Can you tell me about the process and who does it? How long it takes? What it costs? what animal?
How and where do they get the Parchment for Sefer Torahs?(14 posts)
hi always it's always great to see you.
The parchment, or Klaf as it is called,
used for the Sefer Torah, is made
from the hides of an animal of the
Kosher species. The most preferable
quality parchment is Shlil, the hide of
the embryo or a newborn calf. The
surface of the Klaf should not be
coated or glazed. Approximately sixty-
two hides are needed for a complete
Sefer Torah. The average size of a
newly written Sefer Torah is between
17 to 20 inches however, smaller sizes
Kosher Parchment called Klaf must
be prepared specifically for that
purpose (ie. the klaf for a Torah
cannot be used for Tefillin, and vice
versa). The parchment must derive
from a kosher animal, usually a
goat, bull /cow, or deer. The Klaf is
meticulously prepared by the
Sofer, who first soaks the skin in
lime water for nine days to remove
hairs, and then stretches the skin
over a wooden frame to dry. The
Sofer scrapes the skin while it is
stretched over the wooden frame
to remove more hair and smooths
the surface of the skin in
preparation for writing on it with
the use of a sanding machine. When
the skin is dry, the Sofer cuts it
into a rectangle. The Sofer must
prepare many such skins because a
Sefer Torah usually contains 248
columns, and one rectangle of
parchment yields space for three or
four columns. Thus a Sefer Torah
may require up to 80 or more
skins in all.
Finally, When the parchment sheets
are ready, the Sofer applies a
straight edge to draw a writing
pattern - usually forty two
horizontal lines across the
parchment and two vertical lines
defining the boundaries for each
column. He also leaves a blank
space between the area designed
for writing and the margin -
(according to the tradition, it has to
be five fingers wide). Thus, a Sofer
will have at least three to four
columns on each piece of
parchment - called amudim (amud -
a column). In general, there should
be no less than three amudim on
one yeriah (sheet or folio) and not more than eight. There must be a margin of three inches on the top, four
inches at the bottom, and two
inches between columns. Now the
parchment is waiting for the writing
process to start.
most klaf nowadays is machine processed, not 'stretched between a wooden frame etc.' That's why if you look at the klaf of new sifrei torah you will see a diamond pattern which is the pattern of the metal grid the klaf was dried on. Also I'm not sure it's still done with lime (which is quite slow). The old style klaf is becoming difficult to get hold of and does provide a better writing surface.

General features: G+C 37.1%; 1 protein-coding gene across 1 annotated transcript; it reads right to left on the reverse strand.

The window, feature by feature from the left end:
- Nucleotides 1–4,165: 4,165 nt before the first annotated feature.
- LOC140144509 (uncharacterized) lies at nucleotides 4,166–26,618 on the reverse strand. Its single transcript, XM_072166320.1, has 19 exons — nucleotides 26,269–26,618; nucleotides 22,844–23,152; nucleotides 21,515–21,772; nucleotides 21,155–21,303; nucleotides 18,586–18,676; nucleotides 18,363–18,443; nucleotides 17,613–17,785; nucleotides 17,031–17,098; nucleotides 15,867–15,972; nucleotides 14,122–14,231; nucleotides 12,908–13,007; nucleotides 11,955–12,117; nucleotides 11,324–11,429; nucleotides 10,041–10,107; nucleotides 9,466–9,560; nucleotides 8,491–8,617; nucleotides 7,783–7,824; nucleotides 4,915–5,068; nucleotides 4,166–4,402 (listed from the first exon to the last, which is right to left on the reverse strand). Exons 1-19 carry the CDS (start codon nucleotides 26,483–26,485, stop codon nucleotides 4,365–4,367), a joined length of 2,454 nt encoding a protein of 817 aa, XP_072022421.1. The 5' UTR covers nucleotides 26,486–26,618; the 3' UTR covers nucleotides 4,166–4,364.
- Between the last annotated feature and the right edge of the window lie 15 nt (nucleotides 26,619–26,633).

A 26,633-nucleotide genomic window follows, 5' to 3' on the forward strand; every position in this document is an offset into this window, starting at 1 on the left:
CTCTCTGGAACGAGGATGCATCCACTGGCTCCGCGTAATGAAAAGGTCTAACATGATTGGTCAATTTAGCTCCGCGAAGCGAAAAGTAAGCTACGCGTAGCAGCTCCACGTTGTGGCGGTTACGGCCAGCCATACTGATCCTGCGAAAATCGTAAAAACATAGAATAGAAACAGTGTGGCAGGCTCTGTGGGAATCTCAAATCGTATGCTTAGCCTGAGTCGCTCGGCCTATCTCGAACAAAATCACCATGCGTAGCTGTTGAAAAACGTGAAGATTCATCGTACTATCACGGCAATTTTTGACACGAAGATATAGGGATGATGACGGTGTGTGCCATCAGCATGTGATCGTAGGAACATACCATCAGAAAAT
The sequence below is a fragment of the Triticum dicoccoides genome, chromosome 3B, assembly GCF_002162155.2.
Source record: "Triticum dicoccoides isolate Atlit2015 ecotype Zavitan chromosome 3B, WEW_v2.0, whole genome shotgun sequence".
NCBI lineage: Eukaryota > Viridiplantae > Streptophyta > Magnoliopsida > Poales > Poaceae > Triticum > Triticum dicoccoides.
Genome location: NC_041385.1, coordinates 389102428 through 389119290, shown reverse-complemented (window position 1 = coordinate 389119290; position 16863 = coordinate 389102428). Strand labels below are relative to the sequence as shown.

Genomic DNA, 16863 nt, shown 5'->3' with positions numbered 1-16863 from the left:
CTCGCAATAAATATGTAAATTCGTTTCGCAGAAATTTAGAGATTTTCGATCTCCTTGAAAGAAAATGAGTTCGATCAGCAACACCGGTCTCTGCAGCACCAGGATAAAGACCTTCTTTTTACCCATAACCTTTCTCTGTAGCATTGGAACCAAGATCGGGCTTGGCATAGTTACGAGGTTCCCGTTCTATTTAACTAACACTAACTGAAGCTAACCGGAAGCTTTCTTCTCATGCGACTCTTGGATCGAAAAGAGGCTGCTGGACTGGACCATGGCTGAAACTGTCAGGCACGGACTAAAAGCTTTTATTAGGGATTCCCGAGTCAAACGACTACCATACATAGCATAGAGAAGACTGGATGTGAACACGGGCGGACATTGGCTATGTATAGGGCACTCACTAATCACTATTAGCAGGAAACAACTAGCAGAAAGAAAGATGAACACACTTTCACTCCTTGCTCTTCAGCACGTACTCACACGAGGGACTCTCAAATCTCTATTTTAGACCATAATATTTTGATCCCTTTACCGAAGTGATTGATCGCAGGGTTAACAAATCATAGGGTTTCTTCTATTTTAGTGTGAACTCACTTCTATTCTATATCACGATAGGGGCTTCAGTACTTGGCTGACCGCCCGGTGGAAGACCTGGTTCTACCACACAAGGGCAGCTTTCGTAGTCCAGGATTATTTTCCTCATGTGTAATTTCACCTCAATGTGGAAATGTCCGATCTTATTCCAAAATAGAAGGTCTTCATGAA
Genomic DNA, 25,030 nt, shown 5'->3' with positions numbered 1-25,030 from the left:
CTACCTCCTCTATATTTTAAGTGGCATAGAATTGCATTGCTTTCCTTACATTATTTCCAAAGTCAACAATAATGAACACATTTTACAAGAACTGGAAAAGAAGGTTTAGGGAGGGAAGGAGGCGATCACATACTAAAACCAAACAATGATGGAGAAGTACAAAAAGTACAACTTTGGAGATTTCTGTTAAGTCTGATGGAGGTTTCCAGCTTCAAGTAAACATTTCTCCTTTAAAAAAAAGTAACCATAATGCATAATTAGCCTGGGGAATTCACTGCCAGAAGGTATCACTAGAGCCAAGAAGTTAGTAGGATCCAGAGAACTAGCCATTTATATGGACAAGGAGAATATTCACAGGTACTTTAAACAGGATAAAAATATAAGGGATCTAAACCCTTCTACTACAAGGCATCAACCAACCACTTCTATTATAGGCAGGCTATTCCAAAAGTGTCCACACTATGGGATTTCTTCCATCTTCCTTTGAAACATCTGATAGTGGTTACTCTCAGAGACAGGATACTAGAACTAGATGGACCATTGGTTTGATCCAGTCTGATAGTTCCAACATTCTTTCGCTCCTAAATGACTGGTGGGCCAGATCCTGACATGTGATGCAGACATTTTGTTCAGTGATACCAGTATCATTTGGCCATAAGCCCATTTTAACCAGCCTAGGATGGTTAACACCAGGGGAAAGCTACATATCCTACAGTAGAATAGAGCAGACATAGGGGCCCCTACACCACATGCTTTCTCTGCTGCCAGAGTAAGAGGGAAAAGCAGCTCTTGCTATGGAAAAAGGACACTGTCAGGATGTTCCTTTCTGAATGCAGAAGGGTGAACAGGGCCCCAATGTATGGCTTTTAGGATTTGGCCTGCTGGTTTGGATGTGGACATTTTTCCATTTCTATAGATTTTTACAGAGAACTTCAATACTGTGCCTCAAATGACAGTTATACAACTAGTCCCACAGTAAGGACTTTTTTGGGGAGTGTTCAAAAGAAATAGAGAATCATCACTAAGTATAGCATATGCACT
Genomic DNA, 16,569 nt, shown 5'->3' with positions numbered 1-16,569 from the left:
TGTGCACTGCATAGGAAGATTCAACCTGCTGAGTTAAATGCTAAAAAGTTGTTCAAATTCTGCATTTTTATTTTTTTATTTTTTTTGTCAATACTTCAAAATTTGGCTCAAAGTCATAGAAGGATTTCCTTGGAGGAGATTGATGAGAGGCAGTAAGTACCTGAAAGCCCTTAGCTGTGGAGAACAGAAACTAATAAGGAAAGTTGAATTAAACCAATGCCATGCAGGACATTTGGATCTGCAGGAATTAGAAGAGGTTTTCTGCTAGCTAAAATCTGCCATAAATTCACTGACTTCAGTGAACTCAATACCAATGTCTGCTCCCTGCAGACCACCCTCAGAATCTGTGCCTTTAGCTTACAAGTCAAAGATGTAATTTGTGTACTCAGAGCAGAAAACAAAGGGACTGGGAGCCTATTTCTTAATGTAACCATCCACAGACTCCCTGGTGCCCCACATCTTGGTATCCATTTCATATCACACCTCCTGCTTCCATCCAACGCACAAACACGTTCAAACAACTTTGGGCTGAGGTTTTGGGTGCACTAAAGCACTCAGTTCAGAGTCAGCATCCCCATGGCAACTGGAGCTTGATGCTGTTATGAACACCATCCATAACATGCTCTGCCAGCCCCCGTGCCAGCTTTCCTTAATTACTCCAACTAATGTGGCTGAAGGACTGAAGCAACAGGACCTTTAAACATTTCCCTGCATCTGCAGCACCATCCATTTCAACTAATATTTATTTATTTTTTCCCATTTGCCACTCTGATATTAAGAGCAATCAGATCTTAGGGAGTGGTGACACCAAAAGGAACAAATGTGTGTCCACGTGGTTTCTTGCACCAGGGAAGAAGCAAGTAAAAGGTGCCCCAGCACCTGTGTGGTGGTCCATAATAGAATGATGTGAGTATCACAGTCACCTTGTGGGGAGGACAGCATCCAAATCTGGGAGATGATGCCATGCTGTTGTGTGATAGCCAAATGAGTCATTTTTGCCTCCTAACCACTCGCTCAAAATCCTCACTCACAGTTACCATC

AFAIK you can't get shlil today.
pcoz: I just looked at a yeriah I have at home. I don't see any such pattern. Are you sure everyone does that?
ItcheSrulik - you can get shlil today, the industry term is slinks. These are normally from aborted foetuses taken from milk cows where the cow was brought to that state in order so that it would produce milk. Slinks are quite cheap becuase they don't have many other uses.
I have seen the diamond pattern, but I guess not all klaf is necesarily dried the same way. There were some yungerleit who started producing chemical tanned klaf in Israel a few years ago. Anyway I doubt if you are buying klaf today that this is hand tanned and frame dried unless you paid a premium for it.
There is an old-fashioned parchment maker in upstate NY in the Hudson Valley who still makes it the old way - soaked in lime, hand stretched on metal framed, had scraped, and hand-prepared even before it goes into the lime bath. I have NEVER worked with such amazing quality parchment before. Since it is all hand done, they can often make it to-order, so I can choose the size, dimensions, and thickness of the piece, and can even get it surfaced for writing on both sides. They do cow, sheep, goat, and occasionally deer and buffalo skins. Unfortunately, they are not Jewish, so I only buy from them for when I'm writing non-kisvei kodesh (In addition to megilos, I write and illustrate kesubos, custom bentchers, haggados, and other art-pieces).
The place is called Pergemena. Check them out online.
pcoz: I did pay through the nose for it but I thought that was the premium for getting something me'ubad lishma.
lol...and who, exactly, would want 8 wives...?
I am so glad animal rights' activists have no idea about that.
Some gelatin which is used to make lollies and ice-cream is made from cow face pieces. That means you have a person standing in the tannery cutting the faces of the cows from the hides, they remove the ears becuase these are made into dog chew treats. I hope your animal rights activists don't like ice-cream.
pcoz, according the the Pergemena website, the term is slunk, not slinks. The name they list it under is uterine calf.
In the tannery I used to work in they called them slinks
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